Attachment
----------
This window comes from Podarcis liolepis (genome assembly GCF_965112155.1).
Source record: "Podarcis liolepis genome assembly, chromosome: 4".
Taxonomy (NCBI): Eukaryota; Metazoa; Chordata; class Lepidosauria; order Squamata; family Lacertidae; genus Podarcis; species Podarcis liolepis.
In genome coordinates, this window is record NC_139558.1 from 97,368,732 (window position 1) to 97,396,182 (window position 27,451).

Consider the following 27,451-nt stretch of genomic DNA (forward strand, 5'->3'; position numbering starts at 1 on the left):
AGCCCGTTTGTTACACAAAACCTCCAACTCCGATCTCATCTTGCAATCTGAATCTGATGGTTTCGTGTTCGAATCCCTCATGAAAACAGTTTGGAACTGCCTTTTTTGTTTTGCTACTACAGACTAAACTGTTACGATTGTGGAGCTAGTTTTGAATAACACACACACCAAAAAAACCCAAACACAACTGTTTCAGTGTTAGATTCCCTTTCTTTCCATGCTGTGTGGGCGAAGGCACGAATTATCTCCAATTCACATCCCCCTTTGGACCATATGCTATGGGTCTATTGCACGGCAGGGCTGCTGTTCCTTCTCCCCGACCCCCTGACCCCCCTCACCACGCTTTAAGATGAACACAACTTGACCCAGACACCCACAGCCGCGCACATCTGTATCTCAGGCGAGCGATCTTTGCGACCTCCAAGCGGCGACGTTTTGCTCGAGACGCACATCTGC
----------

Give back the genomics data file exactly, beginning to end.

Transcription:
This window comes from Podarcis liolepis (genome assembly GCF_965112155.1).
Source record: "Podarcis liolepis genome assembly, chromosome: 4".
Taxonomy (NCBI): Eukaryota; Metazoa; Chordata; class Lepidosauria; order Squamata; family Lacertidae; genus Podarcis; species Podarcis liolepis.
In genome coordinates, this window is record NC_139558.1 from 97,368,732 (window position 1) to 97,396,182 (window position 27,451).

Consider the following 27,451-nt stretch of genomic DNA (forward strand, 5'->3'; position numbering starts at 1 on the left):
AGCCCGTTTGTTACACAAAACCTCCAACTCCGATCTCATCTTGCAATCTGAATCTGATGGTTTCGTGTTCGAATCCCTCATGAAAACAGTTTGGAACTGCCTTTTTTGTTTTGCTACTACAGACTAAACTGTTACGATTGTGGAGCTAGTTTTGAATAACACACACACCAAAAAAACCCAAACACAACTGTTTCAGTGTTAGATTCCCTTTCTTTCCATGCTGTGTGGGCGAAGGCACGAATTATCTCCAATTCACATCCCCCTTTGGACCATATGCTATGGGTCTATTGCACGGCAGGGCTGCTGTTCCTTCTCCCCGACCCCCTGACCCCCCTCACCACGCTTTAAGATGAACACAACTTGACCCAGACACCCACAGCCGCGCACATCTGTATCTCAGGCGAGCGATCTTTGCGACCTCCAAGCGGCGACGTTTTGCTCGAGACGCACATCTGC